It is indeed a misconception that there are two worlds – a material world and a spiritual world. There is only one world. That is the reality and the truth. It is our lack of understanding of this reality, this truth, that makes us believe in two different worlds. Since we do not understand our own reality that there is only One Being and One World and that we are part and parcel of that Whole existence, we create our own worlds of limitations. It is through this prism of limitations that we perceive everything else around us and come to the misconception that, in order to practice the art of detachment, we need to withdraw ourselves from the world and deny us all the happiness and pleasures of this beautiful world and shun away from its darkness and sufferings. Life is indeed a mixture of both yin and yāng – happiness and sorrows, light and dark, good and bad…
So, it is not possible for us to be emotionless, that is not what is desired of us human beings. We can’t be physically detached as we are all interconnected, or be desireless as iccha shakti is one of the powerful shaktis to possess. Let us now look at detachment from a different angle.
Detachment : The Art of Letting Go
What if we have full control over our emotions rather than trying to be emotionless? What if we can get deeply closer to people, develop meaningful relationships and love them abundantly without having control over them or trying to dictate their life (“I love you, and I know what is best for you!” – how many times we have said this to others!) What if we can have all the desires we want, but we can cultivate the wisdom to know, prioritize and manage all our desires?
I think, the first step towards detachment is to realize that we are the masters of our emotions, our desires and all our attachments. Detachment is not about having no emotions or desires, but having control over our emotions, actions and desires and be able to manage them. Free our emotion of love from the sense of control, and we are free of our emotions! Free our actions from the worry of its results, and we are free of actions! Have as many desires as we want, but have the wisdom to know which desires we want to follow and the ones we do not want to, then we will be free of desires.
Letting go is an art that we need to practice and develop. Letting go is the way to detachment. Detachment is about having freedom. It is beautifully described in the following lines, “Like Buddha before us, letting go is gaining freedom. Once we let go of trying to control everything, life seems to flow with greater ease. It’s not unlike a twig floating down a meandering river. It doesn’t try to stop or force the current into an unrealistic upstream reversal of flow. It just lets go and enjoys the ride. Letting it take it where it will.”
The chapter 18th of the Gita summarizes all about letting go; Lord Krishna says, “Let go, do not cling on to the fruits of your actions. Have no attachments to the result of your actions (do not worry about what is going to happen). Perform your prescribed duty as shunning away from the responsibilities come with your birth is not renunciation, but an illusion due to your ignorance.”
Detachment through Objective Living
Objective living is another way towards detachment. Objective living is about freeing our emotions from our sense of control. It is about understanding our interconnectedness with the universe and acting with that responsibility. It is about being conscious and seeing the reality as it is and not through our own limitedness and judgments.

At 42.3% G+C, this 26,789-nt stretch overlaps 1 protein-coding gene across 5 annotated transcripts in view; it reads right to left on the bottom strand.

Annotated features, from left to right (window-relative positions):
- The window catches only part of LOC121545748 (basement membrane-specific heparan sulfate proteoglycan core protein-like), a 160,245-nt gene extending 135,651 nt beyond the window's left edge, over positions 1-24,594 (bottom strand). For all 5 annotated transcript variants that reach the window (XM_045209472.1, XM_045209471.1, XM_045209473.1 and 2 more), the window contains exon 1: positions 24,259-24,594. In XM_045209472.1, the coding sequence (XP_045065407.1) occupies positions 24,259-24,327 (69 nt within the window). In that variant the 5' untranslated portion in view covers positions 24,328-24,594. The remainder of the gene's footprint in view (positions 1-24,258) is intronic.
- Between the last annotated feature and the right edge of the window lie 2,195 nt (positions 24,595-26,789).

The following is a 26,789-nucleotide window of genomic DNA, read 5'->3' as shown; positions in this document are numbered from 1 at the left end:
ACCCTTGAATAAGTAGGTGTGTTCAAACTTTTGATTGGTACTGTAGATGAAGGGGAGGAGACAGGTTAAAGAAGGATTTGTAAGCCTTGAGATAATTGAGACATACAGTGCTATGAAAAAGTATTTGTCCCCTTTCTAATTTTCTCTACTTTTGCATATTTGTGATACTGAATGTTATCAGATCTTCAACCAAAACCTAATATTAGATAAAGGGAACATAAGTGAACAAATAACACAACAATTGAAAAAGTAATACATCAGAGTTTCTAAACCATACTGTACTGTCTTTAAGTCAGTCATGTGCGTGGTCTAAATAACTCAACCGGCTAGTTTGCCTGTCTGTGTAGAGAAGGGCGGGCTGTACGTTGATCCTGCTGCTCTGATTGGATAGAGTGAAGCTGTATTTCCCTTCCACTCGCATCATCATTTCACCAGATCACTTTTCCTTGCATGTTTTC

For example, freeing the sense of control from the emotion of love is objective living. To realize that we are the masters of all our desires and to have the wisdom to recognize and prioritize those desires is objective living. To act without the worry of its results, but only as to perform one’s duty, is objective living.
Arjuna wanted to run away from his duty, which is to fight, as he was a Kshatriya (one of the four varnas in the Varna system in Sanatana Dharma) and retire into quietude, hoping to achieve moksha / liberation. However, Lord Krishna persuades him to fight, to perform his prescribed duty, and face all the challenges in life that comes with the birth, rather than running away from it, in order to attain moksha. Krishna teaches us that, our attachments to actions, desires, emotions, etc. are the result of our ego centered living and self centered thinking.
It is our desire that hold us back and earthbound and it is the same desire that gives the power for us to fly to the higher space, to be our true self – the Atman, the pure happiness – and shine like a star we truly are.
The world around us is unreal – it is māya. It is māya because it is transient and everything is impermanent except our Self, the divine. Since it is ever changing and impermanent, it cannot be relied upon to discover our truth, our purpose in life. If we can come to this understanding, then we can be detached from all the external factors and be free of bondages. That’s the path to everlasting happiness. Clinging on to such an everchanging worldly affairs only drive us nuts, make us angry, anxious and unhappy.
Detachment is not about shunning away from the responsibilities and duties that come with our birth and withdrawing from the world. It is about seeing and experiencing things as they truly are, without clinging on to anything – neither good nor bad, neither action or inaction, neither desires or desirelessness, neither emotions or emotionlessness – but seeing everything as wonderful, without gauging through our mental perceptions and judgments.
This Buddhist philosophy makes perfect sense, “Renunciation [or detachment] is not getting rid of the things of this world, but accepting that they pass away.” Detachment is absolute freedom from compulsive emotional entanglements and focusing on our higher purpose, doing the right thing that are meaningful, and cultivating the ability to focus fully on whatever we do and letting it go completely once we are out of it. Realize that, it is our desire that hold us back and earthbound and it is the same desire that gives the power for us to fly to the higher space, to be our true self – the Atman, the pure happiness – and shine like a star we truly are.
I would love to hear your thoughts on this… 🙂